Six Debate Moments That Mattered

Over the past four decades, only a handful of presidential debates have truly memorable incidents.

President George H.W. Bush talks with Ross Perot as Bill Clinton stands aside at the end of their second presidential debate in Richmond, Va., on Oct. 15, 1992.
AP Photo/Marcy Nighswander
Sept. 21, 2016, 8 p.m.

There have been 26 televised presidential debates since 1976, when the events resumed after a 16-year hiatus following the iconic 1960 Kennedy-Nixon encounters. With rare exceptions over the past 40 years, debate “winners” have been determined less by policy pronouncements than “moments”—an unexpected visual, verbal, or stylistic showstopper highlighting a candidate’s dexterity, or discomfort—often altering viewers’ perceptions. Here are six of those moments that really mattered:

October 6, 1976, San Francisco

After falling behind Jimmy Carter by almost 30 points, President Ford steadily closed the gap with his Democratic challenger throughout the fall. But at the second debate in San Francisco’s stately Palace of Fine Arts, Ford was asked about the Kremlin’s influence over its Eastern European satellites. “There is no Soviet domination of Eastern Europe,” he declared, “and there never will be under a Ford administration.” It was such an obvious unforced error that Max Frankel of The New York Times offered Ford a second chance. He didn’t grab the lifeline, arguing that countries like Poland were “independent, autonomous” and “the United States does not concede that those countries are under the domination of the Soviet Union.” Ford’s political aides knew they had a serious problem, but he disagreed, angrily rebuffing several attempts to walk back his remarks. It took nearly 24 hours before he grudgingly agreed to issue a clarification the next afternoon in Los Angeles. The media fixated on the gaffe for several days, blunting Ford’s surge and reinforcing Carter’s theme that the incumbent didn’t deserve another term.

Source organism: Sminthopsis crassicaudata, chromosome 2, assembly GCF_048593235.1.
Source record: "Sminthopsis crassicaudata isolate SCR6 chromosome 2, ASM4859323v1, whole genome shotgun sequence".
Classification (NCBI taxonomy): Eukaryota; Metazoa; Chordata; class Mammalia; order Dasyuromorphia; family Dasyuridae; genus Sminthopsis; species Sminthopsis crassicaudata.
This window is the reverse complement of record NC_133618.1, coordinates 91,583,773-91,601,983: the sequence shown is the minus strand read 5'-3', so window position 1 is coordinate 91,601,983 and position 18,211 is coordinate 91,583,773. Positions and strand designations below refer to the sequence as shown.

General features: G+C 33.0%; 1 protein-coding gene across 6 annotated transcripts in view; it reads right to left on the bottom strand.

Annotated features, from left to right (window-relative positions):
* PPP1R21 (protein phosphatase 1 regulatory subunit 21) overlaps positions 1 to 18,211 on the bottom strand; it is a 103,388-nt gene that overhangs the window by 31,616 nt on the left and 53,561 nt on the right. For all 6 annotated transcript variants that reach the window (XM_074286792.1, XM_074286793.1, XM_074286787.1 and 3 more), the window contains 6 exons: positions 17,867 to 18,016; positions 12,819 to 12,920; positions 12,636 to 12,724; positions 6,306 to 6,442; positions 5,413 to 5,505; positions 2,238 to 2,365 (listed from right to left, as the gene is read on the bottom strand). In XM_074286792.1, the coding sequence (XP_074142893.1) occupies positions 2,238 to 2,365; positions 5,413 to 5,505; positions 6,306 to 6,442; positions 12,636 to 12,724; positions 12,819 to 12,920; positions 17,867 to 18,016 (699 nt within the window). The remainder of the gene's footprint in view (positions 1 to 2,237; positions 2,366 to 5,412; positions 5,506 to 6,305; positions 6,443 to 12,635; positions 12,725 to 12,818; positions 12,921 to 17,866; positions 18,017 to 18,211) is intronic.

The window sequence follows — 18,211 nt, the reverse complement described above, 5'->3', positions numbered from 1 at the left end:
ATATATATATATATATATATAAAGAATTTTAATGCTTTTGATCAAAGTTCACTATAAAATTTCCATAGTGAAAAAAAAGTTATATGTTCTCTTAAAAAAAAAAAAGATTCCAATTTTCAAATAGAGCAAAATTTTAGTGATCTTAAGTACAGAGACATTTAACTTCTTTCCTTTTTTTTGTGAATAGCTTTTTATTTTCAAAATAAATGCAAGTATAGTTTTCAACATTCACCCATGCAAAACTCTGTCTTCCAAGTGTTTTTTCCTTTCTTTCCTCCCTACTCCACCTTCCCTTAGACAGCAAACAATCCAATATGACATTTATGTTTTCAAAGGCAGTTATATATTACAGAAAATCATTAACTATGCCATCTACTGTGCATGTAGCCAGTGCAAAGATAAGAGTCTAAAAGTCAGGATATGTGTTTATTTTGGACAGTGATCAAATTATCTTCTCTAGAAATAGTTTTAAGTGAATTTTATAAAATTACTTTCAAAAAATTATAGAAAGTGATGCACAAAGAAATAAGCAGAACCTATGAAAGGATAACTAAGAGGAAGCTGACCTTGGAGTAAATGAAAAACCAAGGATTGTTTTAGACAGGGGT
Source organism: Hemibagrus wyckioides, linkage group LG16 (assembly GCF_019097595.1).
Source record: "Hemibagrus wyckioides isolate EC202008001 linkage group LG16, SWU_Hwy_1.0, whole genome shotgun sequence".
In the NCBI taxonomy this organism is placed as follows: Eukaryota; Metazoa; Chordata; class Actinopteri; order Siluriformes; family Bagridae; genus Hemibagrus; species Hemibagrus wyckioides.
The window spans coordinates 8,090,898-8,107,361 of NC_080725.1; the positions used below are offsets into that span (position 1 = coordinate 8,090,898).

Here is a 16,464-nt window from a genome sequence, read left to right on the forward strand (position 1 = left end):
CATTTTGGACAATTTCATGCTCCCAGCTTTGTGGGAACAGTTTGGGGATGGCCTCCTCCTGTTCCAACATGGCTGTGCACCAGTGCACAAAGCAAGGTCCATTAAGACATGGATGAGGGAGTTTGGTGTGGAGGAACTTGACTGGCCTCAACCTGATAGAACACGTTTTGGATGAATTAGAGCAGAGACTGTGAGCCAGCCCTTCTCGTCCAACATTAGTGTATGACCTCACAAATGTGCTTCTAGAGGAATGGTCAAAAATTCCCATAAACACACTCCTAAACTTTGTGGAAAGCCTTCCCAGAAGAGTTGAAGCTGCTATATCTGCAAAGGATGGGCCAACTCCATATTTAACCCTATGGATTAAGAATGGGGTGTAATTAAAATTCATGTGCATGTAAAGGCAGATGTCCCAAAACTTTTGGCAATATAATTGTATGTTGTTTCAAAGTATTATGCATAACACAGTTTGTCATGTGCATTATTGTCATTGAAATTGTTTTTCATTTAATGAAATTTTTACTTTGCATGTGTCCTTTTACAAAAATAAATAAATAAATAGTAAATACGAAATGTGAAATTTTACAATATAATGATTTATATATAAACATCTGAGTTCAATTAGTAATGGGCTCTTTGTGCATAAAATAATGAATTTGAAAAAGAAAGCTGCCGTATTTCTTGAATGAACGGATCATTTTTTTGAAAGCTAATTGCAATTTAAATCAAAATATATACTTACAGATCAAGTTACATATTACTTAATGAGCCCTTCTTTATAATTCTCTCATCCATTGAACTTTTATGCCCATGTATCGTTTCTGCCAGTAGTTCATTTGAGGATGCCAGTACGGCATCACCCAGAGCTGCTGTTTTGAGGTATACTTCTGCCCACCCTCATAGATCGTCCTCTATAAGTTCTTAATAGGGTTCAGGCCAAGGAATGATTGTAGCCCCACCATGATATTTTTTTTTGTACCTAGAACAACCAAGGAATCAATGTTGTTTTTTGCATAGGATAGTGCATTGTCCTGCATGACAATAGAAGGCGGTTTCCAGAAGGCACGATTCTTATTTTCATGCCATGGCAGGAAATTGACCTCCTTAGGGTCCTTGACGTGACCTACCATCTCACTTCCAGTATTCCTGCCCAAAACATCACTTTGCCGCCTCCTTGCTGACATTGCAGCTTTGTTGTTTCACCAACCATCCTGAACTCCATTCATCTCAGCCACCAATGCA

October 28, 1980, Cleveland

After four years of high interest rates and inflation, an energy crisis, and a failed military operation to rescue American diplomats held by Iran, voters didn’t really want to reelect Carter. But many Americans harbored misgivings about Ronald Reagan, his Republican challenger. Despite two terms as governor of California, Reagan was perceived by many voters to be an amiable ex-actor who lacked the experience or talent to run a country. Reagan turned the tables by making the debate—and ultimately the election—a referendum on Carter. “Are you better off now than you were four years ago?” he asked. He deftly deflated Carter’s accusations that he was a dangerous, right-wing radical. When Carter accused him of opposing Medicare and Social Security benefits, Reagan chuckled and amiably replied, “Well, there you go again.” Carter didn’t help himself by noting that in chatting with 12-year-old daughter Amy, she’d named “nuclear weaponry” the most critical issue facing the world. Republicans pounced on the remark, suggesting that Carter was listening to his daughter on foreign policy. Before the debate, Carter was slightly ahead. A week later, Reagan carried 44 states.

October 21, 1984, Kansas City